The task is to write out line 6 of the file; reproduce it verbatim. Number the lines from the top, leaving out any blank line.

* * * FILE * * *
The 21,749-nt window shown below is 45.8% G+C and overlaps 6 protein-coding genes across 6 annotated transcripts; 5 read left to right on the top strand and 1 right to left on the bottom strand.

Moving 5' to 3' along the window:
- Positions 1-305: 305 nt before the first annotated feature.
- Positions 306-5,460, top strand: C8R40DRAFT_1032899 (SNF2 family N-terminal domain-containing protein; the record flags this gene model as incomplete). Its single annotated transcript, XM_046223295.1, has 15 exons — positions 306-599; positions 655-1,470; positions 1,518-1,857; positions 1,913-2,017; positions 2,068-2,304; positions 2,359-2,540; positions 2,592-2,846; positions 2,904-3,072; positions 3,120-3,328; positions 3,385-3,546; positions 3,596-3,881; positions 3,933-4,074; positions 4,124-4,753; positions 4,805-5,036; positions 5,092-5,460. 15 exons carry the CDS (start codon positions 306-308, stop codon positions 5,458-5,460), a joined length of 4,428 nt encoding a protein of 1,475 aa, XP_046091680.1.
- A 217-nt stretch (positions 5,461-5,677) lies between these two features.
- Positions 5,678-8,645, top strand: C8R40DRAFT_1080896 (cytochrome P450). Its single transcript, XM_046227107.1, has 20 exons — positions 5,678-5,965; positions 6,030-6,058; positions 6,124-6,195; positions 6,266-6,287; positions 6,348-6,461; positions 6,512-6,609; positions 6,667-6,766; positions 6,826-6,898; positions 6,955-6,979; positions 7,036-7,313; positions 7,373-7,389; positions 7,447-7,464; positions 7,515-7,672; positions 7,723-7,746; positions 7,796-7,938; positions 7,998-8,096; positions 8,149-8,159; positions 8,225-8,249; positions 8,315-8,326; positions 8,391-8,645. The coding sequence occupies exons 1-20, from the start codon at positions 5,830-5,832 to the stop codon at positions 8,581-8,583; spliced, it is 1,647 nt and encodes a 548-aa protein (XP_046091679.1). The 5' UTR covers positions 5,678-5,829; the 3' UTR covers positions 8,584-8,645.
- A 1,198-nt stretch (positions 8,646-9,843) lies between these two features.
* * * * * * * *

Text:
- Positions 5,678-8,645, top strand: C8R40DRAFT_1080896 (cytochrome P450). Its single transcript, XM_046227107.1, has 20 exons — positions 5,678-5,965; positions 6,030-6,058; positions 6,124-6,195; positions 6,266-6,287; positions 6,348-6,461; positions 6,512-6,609; positions 6,667-6,766; positions 6,826-6,898; positions 6,955-6,979; positions 7,036-7,313; positions 7,373-7,389; positions 7,447-7,464; positions 7,515-7,672; positions 7,723-7,746; positions 7,796-7,938; positions 7,998-8,096; positions 8,149-8,159; positions 8,225-8,249; positions 8,315-8,326; positions 8,391-8,645. The coding sequence occupies exons 1-20, from the start codon at positions 5,830-5,832 to the stop codon at positions 8,581-8,583; spliced, it is 1,647 nt and encodes a 548-aa protein (XP_046091679.1). The 5' UTR covers positions 5,678-5,829; the 3' UTR covers positions 8,584-8,645.